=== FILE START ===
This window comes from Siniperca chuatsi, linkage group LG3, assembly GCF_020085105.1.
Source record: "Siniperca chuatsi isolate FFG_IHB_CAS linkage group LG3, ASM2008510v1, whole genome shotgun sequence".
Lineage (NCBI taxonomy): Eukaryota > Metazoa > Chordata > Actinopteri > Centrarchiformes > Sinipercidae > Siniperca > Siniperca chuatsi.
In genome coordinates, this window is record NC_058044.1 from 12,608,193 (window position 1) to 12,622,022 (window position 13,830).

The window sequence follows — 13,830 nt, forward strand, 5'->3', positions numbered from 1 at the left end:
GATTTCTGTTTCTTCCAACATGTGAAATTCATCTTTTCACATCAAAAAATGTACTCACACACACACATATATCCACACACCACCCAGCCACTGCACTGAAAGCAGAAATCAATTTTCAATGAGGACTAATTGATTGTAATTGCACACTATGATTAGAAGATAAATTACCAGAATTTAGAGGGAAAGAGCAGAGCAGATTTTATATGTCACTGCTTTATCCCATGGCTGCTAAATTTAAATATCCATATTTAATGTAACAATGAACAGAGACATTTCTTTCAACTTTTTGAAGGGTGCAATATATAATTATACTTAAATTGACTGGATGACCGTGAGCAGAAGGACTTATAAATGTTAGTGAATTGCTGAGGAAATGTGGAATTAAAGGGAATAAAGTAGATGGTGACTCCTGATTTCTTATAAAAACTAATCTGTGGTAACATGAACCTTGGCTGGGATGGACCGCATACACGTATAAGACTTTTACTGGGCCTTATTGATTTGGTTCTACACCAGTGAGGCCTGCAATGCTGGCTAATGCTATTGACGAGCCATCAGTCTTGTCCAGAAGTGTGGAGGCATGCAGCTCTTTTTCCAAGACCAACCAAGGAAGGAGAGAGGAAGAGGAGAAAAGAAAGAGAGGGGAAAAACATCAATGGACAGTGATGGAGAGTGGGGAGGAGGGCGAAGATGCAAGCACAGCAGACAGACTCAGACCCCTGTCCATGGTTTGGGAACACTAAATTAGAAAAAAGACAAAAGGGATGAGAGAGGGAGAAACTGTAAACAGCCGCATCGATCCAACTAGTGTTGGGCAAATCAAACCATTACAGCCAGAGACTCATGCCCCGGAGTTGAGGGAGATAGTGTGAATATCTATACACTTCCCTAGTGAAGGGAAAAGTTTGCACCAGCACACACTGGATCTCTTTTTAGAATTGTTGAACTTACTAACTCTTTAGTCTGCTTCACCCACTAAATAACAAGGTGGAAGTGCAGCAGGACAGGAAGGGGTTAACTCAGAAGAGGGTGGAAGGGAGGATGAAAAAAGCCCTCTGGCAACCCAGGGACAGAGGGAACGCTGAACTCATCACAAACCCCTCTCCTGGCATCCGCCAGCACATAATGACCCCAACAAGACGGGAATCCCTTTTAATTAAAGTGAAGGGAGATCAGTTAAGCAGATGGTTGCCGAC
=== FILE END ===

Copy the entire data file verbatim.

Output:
This window comes from Siniperca chuatsi, linkage group LG3, assembly GCF_020085105.1.
Source record: "Siniperca chuatsi isolate FFG_IHB_CAS linkage group LG3, ASM2008510v1, whole genome shotgun sequence".
Lineage (NCBI taxonomy): Eukaryota > Metazoa > Chordata > Actinopteri > Centrarchiformes > Sinipercidae > Siniperca > Siniperca chuatsi.
In genome coordinates, this window is record NC_058044.1 from 12,608,193 (window position 1) to 12,622,022 (window position 13,830).

The window sequence follows — 13,830 nt, forward strand, 5'->3', positions numbered from 1 at the left end:
GATTTCTGTTTCTTCCAACATGTGAAATTCATCTTTTCACATCAAAAAATGTACTCACACACACACATATATCCACACACCACCCAGCCACTGCACTGAAAGCAGAAATCAATTTTCAATGAGGACTAATTGATTGTAATTGCACACTATGATTAGAAGATAAATTACCAGAATTTAGAGGGAAAGAGCAGAGCAGATTTTATATGTCACTGCTTTATCCCATGGCTGCTAAATTTAAATATCCATATTTAATGTAACAATGAACAGAGACATTTCTTTCAACTTTTTGAAGGGTGCAATATATAATTATACTTAAATTGACTGGATGACCGTGAGCAGAAGGACTTATAAATGTTAGTGAATTGCTGAGGAAATGTGGAATTAAAGGGAATAAAGTAGATGGTGACTCCTGATTTCTTATAAAAACTAATCTGTGGTAACATGAACCTTGGCTGGGATGGACCGCATACACGTATAAGACTTTTACTGGGCCTTATTGATTTGGTTCTACACCAGTGAGGCCTGCAATGCTGGCTAATGCTATTGACGAGCCATCAGTCTTGTCCAGAAGTGTGGAGGCATGCAGCTCTTTTTCCAAGACCAACCAAGGAAGGAGAGAGGAAGAGGAGAAAAGAAAGAGAGGGGAAAAACATCAATGGACAGTGATGGAGAGTGGGGAGGAGGGCGAAGATGCAAGCACAGCAGACAGACTCAGACCCCTGTCCATGGTTTGGGAACACTAAATTAGAAAAAAGACAAAAGGGATGAGAGAGGGAGAAACTGTAAACAGCCGCATCGATCCAACTAGTGTTGGGCAAATCAAACCATTACAGCCAGAGACTCATGCCCCGGAGTTGAGGGAGATAGTGTGAATATCTATACACTTCCCTAGTGAAGGGAAAAGTTTGCACCAGCACACACTGGATCTCTTTTTAGAATTGTTGAACTTACTAACTCTTTAGTCTGCTTCACCCACTAAATAACAAGGTGGAAGTGCAGCAGGACAGGAAGGGGTTAACTCAGAAGAGGGTGGAAGGGAGGATGAAAAAAGCCCTCTGGCAACCCAGGGACAGAGGGAACGCTGAACTCATCACAAACCCCTCTCCTGGCATCCGCCAGCACATAATGACCCCAACAAGACGGGAATCCCTTTTAATTAAAGTGAAGGGAGATCAGTTAAGCAGATGGTTGCCGAC